Thursday, 30 January 2014 00:00
It is now certain that the US will table a third consecutive resolution on Sri Lanka at the upcoming United Nations Human Rights Council (UNHRC) sessions in March. The Government ever aware of the danger has been preparing for the “worst case scenario” in the words of Government Spokesman Minister Keheliya Rambukwella and will hardly raise an eyebrow over the latest development. But it will undoubtedly continue to cost Sri Lanka deeply in terms of its international reputation.
The announcement of a third resolution comes days ahead of Assistant Secretary for South and Central Asian Affairs Nisha Desai Biswal’s delayed visit to Sri Lanka. She arrives on Friday to discuss the resolution and has on a previous occasion warned the international community’s patience was “wearing thin”.
Special envoys of the President as well as President Mahinda Rajapaksa himself have been scurrying around the world lobbying enthusiastically to line-up votes in its corner. Traditional stalwarts such as Pakistan saw Minister Nimal Siripala de Silva engaging in convivial chats while new frontiers were explored by Rajapaksa himself during his landmark visit to the United Arab Emirates in a lightning visit that would surprise only those unfamiliar with Sri Lanka’s complicated dance at the UNHRC.
Countries in the Middle East, Africa and even far-flung South America have been appealed to in the third quest to save face before the international community. The result of such elaborate appeals will be seen in due time but it is almost certain that India embroiled in its own election drama could have less interest in the UNHRC outcome than it did in previous years. However, this could be counterbalanced by the fact that Tamil Nadu remains a key swing State and its wily politicians will be sure to keep a beady eye on developments across the Palk Strait.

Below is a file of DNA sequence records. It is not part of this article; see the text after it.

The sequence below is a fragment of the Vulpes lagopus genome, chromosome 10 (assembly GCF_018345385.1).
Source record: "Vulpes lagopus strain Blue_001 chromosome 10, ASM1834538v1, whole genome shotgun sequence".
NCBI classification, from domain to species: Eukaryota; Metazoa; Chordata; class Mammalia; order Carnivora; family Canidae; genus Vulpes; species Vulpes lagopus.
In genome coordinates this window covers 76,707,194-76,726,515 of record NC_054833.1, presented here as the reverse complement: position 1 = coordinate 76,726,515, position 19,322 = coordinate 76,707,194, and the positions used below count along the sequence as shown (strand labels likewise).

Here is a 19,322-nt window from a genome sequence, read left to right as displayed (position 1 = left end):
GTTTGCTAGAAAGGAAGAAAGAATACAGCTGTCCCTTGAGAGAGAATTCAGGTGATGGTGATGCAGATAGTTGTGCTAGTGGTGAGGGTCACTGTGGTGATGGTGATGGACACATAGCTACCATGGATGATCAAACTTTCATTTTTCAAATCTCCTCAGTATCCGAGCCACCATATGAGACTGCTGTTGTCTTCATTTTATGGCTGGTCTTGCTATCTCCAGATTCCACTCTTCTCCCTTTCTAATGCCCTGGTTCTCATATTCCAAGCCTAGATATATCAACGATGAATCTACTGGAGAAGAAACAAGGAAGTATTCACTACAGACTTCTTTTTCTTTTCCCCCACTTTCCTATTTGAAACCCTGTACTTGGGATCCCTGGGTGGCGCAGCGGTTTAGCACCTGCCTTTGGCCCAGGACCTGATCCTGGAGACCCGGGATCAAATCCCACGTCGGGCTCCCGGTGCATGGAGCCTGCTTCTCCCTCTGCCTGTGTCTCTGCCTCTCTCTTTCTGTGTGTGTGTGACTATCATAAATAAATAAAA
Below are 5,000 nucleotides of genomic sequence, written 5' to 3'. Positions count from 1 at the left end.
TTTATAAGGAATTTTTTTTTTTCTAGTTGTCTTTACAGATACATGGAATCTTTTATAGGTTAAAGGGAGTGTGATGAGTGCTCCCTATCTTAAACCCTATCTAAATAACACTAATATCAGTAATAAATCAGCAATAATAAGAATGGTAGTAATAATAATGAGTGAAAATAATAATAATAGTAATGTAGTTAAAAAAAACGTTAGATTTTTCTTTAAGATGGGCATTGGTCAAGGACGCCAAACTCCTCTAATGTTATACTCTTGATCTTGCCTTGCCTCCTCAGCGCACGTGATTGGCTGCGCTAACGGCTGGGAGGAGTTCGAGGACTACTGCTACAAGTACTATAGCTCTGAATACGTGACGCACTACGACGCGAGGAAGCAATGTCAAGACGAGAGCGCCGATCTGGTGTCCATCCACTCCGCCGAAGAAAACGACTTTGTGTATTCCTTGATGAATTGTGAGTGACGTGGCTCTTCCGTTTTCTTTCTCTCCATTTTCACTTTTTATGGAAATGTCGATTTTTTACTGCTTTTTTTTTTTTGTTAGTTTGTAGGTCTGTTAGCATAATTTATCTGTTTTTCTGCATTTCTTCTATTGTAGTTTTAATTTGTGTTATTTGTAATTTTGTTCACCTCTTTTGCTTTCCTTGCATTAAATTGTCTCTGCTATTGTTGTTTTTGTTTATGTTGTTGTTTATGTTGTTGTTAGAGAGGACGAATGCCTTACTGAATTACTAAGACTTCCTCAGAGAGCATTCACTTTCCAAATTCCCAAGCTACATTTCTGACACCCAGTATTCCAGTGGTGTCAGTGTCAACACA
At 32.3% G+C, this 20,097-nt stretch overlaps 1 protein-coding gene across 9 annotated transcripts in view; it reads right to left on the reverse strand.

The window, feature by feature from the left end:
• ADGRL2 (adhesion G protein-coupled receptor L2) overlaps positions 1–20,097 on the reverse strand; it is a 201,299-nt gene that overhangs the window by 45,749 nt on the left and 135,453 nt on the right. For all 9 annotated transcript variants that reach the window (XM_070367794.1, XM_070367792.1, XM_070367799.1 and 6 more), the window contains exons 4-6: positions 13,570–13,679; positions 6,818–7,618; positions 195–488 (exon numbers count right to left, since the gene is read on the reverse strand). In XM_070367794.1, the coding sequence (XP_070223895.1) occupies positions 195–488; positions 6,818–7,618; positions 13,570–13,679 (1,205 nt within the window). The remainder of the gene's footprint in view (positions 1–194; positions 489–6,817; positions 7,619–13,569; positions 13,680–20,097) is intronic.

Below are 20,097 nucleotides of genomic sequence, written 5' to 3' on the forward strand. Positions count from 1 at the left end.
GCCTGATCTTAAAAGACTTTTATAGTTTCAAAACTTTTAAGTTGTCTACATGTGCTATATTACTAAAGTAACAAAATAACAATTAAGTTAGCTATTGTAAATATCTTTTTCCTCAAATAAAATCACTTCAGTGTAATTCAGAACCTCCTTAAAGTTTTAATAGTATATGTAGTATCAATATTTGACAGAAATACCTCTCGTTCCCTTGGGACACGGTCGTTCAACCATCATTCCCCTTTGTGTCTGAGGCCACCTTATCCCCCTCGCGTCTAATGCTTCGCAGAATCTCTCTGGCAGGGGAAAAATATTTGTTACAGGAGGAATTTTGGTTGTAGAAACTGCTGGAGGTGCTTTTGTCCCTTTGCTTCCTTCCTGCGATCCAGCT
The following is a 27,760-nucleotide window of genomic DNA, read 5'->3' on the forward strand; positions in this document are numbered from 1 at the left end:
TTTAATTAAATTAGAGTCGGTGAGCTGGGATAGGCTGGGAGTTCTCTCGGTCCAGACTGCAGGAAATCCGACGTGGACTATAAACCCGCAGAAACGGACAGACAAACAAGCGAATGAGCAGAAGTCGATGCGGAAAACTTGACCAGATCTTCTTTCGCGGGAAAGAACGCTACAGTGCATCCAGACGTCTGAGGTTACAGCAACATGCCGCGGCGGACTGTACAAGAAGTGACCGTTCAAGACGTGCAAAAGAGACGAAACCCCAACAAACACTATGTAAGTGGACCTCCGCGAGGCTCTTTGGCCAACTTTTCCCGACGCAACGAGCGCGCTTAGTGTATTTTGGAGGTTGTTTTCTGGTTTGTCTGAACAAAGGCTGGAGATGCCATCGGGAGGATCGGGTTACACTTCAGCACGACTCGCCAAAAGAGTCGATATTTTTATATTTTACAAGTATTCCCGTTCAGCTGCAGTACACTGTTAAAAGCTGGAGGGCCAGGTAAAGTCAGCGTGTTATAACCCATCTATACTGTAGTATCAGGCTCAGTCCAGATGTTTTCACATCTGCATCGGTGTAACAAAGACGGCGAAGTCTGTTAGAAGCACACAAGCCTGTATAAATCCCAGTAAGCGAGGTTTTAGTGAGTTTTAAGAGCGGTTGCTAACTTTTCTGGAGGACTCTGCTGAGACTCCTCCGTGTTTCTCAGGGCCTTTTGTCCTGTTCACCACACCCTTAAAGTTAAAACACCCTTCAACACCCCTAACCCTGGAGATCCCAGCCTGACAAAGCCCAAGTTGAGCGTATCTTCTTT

The UK, regardless of Prime Minister David Cameron’s brave ultimatum, has admitted that gaining enough support at the UNHRC to push through a resolution with sufficient teeth will be an uphill task, especially since Russia, Saudi Arabia and effervescent China are very much sympathetic to the Sri Lanka. It has diluted its threat to push for an international probe by demonstrating that if Sri Lanka made a genuine overture to credibly hold investigations, the UK would “support” the island. Bolstered by strong friends as well as others with vested interests (Australia springs to mind at this point), Sri Lanka could repeat its previous record, which is to dilute the resolution so that it does not have a marked effect.
Yet, Sri Lanka’s challenge as ever remains on not just maintaining but growing its international reputation and the Government remains inconsistent on this point. Outside of the flurry of high level hobnobbing sessions, little effort has been made to promote genuine reconciliation and peace within the country. The Government will trot out arguments of “needing more time,” but these ring more hollow each year, especially since key issues such as the Trinco student murders were announced as nearly completed five years ago.
Increased attacks on minority communities, complete stagnation on meaningful power devolution and promoting reconciliation and human rights on a broad scale continues to elude the Government. Even maintaining a professional foreign service seems too much to achieve at this point and continues to cost the country its reputation. It seems that the Government’s only interest is in surviving to fight another year.